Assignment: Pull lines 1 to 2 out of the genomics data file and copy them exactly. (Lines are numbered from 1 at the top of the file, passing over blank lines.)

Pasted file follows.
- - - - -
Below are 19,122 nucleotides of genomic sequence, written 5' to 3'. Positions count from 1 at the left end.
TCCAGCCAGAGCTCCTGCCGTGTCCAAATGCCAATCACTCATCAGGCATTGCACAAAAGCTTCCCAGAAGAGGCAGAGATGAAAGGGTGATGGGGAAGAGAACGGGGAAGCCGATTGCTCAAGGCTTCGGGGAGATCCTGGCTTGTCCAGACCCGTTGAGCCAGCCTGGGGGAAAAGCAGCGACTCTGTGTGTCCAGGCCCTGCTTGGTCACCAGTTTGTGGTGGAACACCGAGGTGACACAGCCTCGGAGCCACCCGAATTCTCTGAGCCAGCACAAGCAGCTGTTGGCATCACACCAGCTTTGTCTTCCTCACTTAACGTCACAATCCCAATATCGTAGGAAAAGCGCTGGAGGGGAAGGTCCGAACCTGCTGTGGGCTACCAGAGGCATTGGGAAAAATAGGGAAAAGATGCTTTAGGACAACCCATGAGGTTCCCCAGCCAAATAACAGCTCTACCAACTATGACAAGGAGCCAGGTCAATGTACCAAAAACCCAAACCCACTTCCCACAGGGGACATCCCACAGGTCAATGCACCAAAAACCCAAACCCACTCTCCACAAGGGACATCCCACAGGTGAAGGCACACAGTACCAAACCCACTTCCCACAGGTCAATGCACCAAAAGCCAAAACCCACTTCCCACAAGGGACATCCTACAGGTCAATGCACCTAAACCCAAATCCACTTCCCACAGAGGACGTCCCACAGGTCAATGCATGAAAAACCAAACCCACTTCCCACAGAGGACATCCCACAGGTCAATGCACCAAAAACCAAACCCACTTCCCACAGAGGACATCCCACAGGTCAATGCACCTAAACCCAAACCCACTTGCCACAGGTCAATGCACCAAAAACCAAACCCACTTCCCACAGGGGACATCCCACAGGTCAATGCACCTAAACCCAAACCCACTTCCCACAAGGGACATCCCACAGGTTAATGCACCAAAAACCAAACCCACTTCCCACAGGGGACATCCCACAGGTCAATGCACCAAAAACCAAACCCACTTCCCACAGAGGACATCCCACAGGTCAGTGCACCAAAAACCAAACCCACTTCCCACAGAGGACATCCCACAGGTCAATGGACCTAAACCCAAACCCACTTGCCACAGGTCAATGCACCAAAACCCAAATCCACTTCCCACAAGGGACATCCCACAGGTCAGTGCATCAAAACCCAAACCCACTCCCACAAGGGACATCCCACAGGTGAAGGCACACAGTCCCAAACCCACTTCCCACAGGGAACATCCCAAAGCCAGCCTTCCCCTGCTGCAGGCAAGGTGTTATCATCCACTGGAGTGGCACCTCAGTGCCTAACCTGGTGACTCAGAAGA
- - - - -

Below are 19,122 nucleotides of genomic sequence, written 5' to 3'. Positions count from 1 at the left end.
TCCAGCCAGAGCTCCTGCCGTGTCCAAATGCCAATCACTCATCAGGCATTGCACAAAAGCTTCCCAGAAGAGGCAGAGATGAAAGGGTGATGGGGAAGAGAACGGGGAAGCCGATTGCTCAAGGCTTCGGGGAGATCCTGGCTTGTCCAGACCCGTTGAGCCAGCCTGGGGGAAAAGCAGCGACTCTGTGTGTCCAGGCCCTGCTTGGTCACCAGTTTGTGGTGGAACACCGAGGTGACACAGCCTCGGAGCCACCCGAATTCTCTGAGCCAGCACAAGCAGCTGTTGGCATCACACCAGCTTTGTCTTCCTCACTTAACGTCACAATCCCAATATCGTAGGAAAAGCGCTGGAGGGGAAGGTCCGAACCTGCTGTGGGCTACCAGAGGCATTGGGAAAAATAGGGAAAAGATGCTTTAGGACAACCCATGAGGTTCCCCAGCCAAATAACAGCTCTACCAACTATGACAAGGAGCCAGGTCAATGTACCAAAAACCCAAACCCACTTCCCACAGGGGACATCCCACAGGTCAATGCACCAAAAACCCAAACCCACTCTCCACAAGGGACATCCCACAGGTGAAGGCACACAGTACCAAACCCACTTCCCACAGGTCAATGCACCAAAAGCCAAAACCCACTTCCCACAAGGGACATCCTACAGGTCAATGCACCTAAACCCAAATCCACTTCCCACAGAGGACGTCCCACAGGTCAATGCATGAAAAACCAAACCCACTTCCCACAGAGGACATCCCACAGGTCAATGCACCAAAAACCAAACCCACTTCCCACAGAGGACATCCCACAGGTCAATGCACCTAAACCCAAACCCACTTGCCACAGGTCAATGCACCAAAAACCAAACCCACTTCCCACAGGGGACATCCCACAGGTCAATGCACCTAAACCCAAACCCACTTCCCACAAGGGACATCCCACAGGTTAATGCACCAAAAACCAAACCCACTTCCCACAGGGGACATCCCACAGGTCAATGCACCAAAAACCAAACCCACTTCCCACAGAGGACATCCCACAGGTCAGTGCACCAAAAACCAAACCCACTTCCCACAGAGGACATCCCACAGGTCAATGGACCTAAACCCAAACCCACTTGCCACAGGTCAATGCACCAAAACCCAAATCCACTTCCCACAAGGGACATCCCACAGGTCAGTGCATCAAAACCCAAACCCACTCCCACAAGGGACATCCCACAGGTGAAGGCACACAGTCCCAAACCCACTTCCCACAGGGAACATCCCAAAGCCAGCCTTCCCCTGCTGCAGGCAAGGTGTTATCATCCACTGGAGTGGCACCTCAGTGCCTAACCTGGTGACTCAGAAGA